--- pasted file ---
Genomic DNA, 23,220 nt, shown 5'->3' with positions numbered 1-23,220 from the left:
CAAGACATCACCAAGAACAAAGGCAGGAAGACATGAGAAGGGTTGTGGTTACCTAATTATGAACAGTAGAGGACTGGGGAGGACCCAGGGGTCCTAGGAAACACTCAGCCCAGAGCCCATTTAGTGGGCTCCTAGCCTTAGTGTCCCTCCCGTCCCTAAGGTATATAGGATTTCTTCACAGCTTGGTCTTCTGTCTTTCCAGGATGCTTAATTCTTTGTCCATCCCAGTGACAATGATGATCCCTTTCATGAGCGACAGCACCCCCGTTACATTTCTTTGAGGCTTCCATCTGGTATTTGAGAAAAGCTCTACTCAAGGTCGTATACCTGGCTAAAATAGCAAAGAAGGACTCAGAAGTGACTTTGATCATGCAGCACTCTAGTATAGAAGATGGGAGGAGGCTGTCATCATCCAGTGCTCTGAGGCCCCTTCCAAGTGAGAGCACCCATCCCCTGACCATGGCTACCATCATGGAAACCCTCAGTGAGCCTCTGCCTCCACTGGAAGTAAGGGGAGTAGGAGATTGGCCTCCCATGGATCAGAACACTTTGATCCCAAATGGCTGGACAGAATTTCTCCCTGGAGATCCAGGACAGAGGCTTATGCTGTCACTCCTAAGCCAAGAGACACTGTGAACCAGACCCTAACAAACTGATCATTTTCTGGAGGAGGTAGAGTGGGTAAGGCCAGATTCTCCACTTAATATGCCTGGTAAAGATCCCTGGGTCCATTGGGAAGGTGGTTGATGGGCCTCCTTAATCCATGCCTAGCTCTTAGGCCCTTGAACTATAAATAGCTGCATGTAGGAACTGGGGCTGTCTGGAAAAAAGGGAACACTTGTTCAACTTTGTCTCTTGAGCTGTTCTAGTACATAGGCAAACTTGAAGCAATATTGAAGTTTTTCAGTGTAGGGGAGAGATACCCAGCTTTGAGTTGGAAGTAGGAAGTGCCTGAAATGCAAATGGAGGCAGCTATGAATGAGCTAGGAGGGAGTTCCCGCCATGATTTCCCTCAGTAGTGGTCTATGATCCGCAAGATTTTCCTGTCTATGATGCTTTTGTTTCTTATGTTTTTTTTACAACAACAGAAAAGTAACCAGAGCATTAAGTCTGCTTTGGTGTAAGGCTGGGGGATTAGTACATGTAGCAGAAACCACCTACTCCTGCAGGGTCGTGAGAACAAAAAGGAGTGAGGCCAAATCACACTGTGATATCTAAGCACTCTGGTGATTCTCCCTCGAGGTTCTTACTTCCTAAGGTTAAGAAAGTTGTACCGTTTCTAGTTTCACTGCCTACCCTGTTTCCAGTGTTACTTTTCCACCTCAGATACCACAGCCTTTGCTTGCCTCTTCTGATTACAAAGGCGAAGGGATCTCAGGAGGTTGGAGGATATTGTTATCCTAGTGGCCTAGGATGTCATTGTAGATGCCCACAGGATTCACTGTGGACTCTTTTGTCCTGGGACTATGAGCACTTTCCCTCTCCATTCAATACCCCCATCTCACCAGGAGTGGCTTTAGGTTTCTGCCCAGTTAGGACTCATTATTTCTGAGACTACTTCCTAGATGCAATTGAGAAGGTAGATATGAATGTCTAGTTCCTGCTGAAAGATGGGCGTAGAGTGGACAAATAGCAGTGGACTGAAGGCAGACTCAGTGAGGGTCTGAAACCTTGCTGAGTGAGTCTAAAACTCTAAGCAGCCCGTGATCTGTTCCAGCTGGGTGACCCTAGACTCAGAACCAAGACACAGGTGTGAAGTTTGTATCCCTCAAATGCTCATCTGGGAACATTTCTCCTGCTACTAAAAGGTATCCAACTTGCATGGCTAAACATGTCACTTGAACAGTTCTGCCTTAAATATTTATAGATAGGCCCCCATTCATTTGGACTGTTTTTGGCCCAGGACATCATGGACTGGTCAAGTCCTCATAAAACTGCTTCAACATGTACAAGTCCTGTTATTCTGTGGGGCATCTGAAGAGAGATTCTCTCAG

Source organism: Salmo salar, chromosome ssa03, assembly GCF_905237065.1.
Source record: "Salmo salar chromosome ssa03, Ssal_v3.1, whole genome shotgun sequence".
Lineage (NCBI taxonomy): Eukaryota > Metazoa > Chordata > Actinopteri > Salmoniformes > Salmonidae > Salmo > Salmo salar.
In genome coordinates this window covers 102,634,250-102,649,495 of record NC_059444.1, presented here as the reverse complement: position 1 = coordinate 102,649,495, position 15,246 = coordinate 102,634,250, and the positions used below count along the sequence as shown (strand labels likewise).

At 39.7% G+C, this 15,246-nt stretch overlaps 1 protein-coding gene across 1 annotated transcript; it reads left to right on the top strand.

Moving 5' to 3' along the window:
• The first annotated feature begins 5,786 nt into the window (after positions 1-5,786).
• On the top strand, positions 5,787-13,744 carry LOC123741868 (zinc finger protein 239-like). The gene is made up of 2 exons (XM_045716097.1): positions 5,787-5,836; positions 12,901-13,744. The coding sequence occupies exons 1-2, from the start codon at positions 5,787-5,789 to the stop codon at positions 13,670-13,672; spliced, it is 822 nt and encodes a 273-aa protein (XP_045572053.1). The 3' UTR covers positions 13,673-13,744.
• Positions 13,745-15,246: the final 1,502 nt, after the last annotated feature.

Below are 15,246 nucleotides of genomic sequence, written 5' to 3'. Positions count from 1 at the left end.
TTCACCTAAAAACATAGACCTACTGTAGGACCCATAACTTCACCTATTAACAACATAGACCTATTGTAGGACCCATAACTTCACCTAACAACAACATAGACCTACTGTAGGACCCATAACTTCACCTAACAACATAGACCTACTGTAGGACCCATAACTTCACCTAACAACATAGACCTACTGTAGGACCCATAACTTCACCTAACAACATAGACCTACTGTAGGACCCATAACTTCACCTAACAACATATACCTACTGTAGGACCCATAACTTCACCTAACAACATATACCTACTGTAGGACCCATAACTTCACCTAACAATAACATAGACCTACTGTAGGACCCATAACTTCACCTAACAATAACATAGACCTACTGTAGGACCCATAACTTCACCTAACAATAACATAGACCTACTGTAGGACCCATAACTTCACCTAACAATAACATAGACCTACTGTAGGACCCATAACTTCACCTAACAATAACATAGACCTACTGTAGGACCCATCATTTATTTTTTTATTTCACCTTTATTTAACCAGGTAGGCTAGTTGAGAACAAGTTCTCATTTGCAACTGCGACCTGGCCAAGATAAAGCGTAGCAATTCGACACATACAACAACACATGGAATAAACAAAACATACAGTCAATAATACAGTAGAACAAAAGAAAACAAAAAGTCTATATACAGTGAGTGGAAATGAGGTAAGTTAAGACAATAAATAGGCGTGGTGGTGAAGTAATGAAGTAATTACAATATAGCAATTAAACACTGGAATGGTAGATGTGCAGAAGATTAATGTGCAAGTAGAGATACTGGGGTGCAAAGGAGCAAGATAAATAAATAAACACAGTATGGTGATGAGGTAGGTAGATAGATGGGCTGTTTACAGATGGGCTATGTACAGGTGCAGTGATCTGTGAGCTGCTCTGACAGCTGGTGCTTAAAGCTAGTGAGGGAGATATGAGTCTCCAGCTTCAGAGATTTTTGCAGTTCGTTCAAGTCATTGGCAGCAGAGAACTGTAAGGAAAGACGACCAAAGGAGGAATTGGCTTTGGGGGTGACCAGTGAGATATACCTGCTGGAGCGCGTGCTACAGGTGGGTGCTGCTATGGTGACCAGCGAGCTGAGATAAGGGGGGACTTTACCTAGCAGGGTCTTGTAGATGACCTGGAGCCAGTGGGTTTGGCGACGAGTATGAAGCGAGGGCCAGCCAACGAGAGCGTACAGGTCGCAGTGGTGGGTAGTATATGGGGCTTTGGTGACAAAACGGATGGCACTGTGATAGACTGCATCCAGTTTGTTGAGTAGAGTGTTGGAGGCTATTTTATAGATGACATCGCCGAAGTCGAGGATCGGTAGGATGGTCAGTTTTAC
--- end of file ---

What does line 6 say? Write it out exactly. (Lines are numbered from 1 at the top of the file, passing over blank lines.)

In genome coordinates this window covers 102,634,250-102,649,495 of record NC_059444.1, presented here as the reverse complement: position 1 = coordinate 102,649,495, position 15,246 = coordinate 102,634,250, and the positions used below count along the sequence as shown (strand labels likewise).